Prof. Asplund obtained his PhD in theoretical astrophysics
from Uppsala University, Sweden, in 1997. He then took up
a research fellowship at the Nordic Institute for
Theoretical Physics in Copenhagen for two years before
moving back to Uppsala University as assistant professor.
In 2002 he joined the faculty of the Research School of
Astronomy and Astrophysics at the Australian National
University where he was soon promoted to full professor.
Earlier this year the 37-year old Swede was appointed as
Scientific Member and Director of MPA as one of the
youngest within the Max Planck Society. He formally
started his new role at MPA in September 2007.
Prof. Asplund's research interests encompass stellar astrophysics,
the origin of the chemical elements and the formation and
evolution of galaxies. His research straddles both theory,
numerical simulations using supercomputers and observations with
the largest telescopes in roughly equal parts.
In particular, his work has focussed on modelling the atmospheres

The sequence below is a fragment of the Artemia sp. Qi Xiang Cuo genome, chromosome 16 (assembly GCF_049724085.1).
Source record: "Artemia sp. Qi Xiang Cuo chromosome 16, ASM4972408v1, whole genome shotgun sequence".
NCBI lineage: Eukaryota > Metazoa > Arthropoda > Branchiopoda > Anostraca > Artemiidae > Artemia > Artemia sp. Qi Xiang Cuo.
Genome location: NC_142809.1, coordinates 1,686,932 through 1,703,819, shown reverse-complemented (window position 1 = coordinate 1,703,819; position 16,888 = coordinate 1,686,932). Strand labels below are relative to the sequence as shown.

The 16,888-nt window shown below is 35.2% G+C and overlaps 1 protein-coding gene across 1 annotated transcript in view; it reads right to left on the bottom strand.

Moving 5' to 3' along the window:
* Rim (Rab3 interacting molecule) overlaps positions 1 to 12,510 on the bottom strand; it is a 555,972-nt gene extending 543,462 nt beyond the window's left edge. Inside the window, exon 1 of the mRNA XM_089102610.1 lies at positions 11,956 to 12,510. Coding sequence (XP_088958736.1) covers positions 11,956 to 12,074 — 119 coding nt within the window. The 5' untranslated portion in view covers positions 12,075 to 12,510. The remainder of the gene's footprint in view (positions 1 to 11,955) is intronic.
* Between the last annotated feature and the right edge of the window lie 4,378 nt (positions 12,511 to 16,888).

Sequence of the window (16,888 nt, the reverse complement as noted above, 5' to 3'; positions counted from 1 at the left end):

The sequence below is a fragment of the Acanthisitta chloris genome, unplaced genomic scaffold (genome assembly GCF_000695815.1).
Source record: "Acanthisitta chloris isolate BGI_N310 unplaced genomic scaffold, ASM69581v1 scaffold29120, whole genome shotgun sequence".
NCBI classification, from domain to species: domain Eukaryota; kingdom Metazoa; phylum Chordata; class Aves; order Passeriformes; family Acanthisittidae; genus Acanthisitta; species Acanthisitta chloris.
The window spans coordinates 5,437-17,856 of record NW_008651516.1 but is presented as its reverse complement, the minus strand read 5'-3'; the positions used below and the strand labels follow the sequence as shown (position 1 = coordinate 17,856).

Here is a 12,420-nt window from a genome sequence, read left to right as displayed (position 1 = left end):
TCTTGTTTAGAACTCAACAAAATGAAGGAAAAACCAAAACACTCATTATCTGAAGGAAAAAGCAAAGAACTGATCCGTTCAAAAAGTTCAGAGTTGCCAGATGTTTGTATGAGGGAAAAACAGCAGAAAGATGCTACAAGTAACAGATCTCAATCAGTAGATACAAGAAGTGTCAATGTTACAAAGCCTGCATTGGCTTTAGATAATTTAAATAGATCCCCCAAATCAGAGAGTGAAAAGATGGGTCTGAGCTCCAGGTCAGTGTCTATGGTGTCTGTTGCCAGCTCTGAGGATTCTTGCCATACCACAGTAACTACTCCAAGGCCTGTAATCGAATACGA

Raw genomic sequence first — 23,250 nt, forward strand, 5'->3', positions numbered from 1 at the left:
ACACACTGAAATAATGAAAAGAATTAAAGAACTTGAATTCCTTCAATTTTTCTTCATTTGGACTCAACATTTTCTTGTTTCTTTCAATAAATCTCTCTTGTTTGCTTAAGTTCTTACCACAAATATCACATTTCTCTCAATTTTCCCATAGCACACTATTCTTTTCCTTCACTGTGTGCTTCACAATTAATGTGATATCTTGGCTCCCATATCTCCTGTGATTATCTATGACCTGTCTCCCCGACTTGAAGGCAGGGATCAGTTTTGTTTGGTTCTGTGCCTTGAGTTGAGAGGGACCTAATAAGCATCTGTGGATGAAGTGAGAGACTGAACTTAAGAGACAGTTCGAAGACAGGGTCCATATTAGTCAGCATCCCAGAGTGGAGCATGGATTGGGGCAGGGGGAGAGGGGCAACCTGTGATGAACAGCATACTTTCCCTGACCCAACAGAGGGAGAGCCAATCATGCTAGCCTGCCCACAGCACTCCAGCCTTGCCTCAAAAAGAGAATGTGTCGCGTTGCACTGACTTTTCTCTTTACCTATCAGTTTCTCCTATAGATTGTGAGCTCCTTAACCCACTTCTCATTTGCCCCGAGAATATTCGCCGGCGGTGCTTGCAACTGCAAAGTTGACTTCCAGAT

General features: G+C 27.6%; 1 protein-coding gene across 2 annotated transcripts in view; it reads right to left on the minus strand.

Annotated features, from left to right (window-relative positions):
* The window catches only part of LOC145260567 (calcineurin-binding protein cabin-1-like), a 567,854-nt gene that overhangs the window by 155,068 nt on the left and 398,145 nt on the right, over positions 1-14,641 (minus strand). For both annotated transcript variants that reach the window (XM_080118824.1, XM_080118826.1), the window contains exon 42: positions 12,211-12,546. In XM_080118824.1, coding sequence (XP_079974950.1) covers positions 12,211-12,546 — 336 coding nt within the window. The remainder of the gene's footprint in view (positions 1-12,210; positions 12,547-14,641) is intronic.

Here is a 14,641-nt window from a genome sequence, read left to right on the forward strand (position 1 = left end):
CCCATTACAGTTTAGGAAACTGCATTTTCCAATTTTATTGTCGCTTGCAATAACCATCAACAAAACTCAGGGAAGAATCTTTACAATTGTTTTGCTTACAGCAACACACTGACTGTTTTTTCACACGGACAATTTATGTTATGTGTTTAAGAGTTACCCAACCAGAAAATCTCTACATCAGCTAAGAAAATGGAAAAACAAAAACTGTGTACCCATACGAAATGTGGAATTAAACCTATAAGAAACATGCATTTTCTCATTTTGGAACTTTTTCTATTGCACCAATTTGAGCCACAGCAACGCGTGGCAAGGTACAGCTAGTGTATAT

of stars and the radiation they emit in order to use
stars as probes of stellar, galactic and cosmic evolution.
By observing stars of different ages and locations, one
can thereby uncover for example how stars forge the different
elements by nuclear burning and how a galaxy like our own
Milky Way has evolved with time since its formation.
His recent work on accurately determining the chemical composition
of the Sun has dramatically changed this crucial
astronomical yardstick with profound implications for
many fields of astronomy. He is also well-known
for his research on understanding the very first
stars born after the Big Bang.
At MPA Prof. Asplund will build up a group working
on stellar astrophysics and galactic chemical evolution.
This new scientific department will complement and
further strengthen existing research endeavours at